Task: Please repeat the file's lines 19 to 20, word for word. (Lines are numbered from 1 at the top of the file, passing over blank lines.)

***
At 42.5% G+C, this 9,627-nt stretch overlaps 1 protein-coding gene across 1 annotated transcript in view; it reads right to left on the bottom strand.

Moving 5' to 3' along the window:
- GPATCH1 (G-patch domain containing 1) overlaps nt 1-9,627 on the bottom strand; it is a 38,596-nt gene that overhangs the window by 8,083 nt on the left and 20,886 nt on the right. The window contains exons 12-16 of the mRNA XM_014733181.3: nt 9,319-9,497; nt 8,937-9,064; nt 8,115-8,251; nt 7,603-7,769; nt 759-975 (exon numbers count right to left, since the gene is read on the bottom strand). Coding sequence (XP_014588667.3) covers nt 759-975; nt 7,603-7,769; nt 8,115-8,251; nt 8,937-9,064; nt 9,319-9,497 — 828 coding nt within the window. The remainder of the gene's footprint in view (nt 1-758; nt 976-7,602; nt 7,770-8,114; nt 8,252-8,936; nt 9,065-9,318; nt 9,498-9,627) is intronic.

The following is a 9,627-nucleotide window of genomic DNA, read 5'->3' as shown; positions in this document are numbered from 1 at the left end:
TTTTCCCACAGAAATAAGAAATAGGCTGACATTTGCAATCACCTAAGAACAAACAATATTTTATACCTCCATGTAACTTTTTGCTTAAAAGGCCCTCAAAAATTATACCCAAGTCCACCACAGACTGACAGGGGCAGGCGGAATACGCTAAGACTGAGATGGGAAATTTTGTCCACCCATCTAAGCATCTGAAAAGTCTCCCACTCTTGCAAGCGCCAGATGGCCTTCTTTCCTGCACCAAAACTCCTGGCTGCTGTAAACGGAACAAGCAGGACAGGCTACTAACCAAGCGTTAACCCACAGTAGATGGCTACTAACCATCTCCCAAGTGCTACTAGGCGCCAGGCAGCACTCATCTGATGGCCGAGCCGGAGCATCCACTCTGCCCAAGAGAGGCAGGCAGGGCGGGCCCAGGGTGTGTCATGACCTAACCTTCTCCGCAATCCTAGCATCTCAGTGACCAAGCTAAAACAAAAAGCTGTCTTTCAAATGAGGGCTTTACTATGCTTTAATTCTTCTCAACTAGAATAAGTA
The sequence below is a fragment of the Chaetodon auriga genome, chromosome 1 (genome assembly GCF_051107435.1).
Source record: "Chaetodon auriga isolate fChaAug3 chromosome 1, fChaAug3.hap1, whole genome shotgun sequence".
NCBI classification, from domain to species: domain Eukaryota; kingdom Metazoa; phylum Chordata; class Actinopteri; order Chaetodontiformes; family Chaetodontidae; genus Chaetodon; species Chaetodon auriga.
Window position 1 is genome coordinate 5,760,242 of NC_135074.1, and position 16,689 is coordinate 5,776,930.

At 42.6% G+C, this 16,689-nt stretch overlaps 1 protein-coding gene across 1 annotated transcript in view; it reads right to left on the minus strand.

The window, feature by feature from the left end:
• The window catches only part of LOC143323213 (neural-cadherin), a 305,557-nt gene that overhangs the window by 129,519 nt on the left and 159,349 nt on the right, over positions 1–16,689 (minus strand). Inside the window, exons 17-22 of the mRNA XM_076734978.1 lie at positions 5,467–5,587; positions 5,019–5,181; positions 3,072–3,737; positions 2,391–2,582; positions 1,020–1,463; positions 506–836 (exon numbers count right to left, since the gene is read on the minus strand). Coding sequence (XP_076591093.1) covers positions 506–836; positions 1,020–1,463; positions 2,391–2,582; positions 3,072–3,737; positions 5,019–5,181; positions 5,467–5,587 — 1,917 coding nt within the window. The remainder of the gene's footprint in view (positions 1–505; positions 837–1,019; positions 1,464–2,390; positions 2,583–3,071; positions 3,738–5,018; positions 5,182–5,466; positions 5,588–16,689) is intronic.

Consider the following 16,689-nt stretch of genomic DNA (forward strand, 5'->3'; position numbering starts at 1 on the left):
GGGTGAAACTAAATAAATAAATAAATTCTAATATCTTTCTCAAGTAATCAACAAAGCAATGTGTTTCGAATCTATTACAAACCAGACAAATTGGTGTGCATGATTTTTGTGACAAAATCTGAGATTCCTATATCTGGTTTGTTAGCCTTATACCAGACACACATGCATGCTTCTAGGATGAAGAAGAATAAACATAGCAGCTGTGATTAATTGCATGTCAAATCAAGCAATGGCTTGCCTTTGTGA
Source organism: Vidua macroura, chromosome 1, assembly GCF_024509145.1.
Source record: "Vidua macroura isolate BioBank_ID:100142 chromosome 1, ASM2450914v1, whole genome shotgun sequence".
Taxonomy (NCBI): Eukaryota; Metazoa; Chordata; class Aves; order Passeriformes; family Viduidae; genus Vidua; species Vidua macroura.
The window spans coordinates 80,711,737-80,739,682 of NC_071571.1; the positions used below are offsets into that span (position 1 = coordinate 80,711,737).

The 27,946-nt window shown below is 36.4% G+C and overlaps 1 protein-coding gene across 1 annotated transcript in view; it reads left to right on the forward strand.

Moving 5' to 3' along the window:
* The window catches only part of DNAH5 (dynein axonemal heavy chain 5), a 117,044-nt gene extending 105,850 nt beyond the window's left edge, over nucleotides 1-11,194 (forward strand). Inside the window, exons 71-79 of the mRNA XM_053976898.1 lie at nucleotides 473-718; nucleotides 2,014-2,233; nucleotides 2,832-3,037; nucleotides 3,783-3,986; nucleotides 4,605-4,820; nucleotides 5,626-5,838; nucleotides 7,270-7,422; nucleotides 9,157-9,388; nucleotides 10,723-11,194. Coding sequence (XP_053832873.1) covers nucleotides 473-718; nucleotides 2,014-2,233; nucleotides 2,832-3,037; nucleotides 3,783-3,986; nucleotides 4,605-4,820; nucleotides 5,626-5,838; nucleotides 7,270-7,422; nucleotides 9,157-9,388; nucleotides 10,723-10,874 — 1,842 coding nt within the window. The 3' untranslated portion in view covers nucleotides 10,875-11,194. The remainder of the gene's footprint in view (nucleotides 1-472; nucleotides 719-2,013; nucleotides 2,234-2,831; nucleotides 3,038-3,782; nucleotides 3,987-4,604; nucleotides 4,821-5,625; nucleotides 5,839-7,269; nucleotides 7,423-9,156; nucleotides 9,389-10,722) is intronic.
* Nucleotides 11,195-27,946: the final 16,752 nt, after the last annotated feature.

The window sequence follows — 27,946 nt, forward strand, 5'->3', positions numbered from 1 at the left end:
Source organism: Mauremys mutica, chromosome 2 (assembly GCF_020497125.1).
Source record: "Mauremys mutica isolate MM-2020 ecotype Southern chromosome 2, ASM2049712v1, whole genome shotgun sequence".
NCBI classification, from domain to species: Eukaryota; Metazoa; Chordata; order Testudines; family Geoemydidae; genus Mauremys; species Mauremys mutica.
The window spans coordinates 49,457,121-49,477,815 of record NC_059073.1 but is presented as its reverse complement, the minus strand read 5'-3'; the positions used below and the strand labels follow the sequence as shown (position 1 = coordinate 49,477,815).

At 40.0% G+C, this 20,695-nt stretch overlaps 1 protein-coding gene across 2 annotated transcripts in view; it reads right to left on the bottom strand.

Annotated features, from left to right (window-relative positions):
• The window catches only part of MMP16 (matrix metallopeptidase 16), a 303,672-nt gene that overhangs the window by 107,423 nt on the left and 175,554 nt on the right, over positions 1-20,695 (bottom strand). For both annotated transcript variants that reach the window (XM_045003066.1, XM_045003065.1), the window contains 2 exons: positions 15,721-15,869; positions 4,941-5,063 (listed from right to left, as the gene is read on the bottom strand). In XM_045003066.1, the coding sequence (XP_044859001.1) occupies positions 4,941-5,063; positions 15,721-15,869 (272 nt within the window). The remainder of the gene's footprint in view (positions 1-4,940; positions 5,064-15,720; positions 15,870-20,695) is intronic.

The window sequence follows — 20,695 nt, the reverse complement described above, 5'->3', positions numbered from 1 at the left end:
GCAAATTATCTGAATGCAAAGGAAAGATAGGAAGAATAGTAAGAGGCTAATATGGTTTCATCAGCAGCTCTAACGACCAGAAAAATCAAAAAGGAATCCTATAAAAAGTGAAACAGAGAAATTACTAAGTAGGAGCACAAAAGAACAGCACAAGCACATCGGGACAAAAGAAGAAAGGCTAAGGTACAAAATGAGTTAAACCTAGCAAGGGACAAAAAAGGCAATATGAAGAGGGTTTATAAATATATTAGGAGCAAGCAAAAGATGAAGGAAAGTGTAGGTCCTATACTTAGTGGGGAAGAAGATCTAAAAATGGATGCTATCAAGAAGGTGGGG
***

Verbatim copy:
The 27,946-nt window shown below is 36.4% G+C and overlaps 1 protein-coding gene across 1 annotated transcript in view; it reads left to right on the forward strand.

Moving 5' to 3' along the window: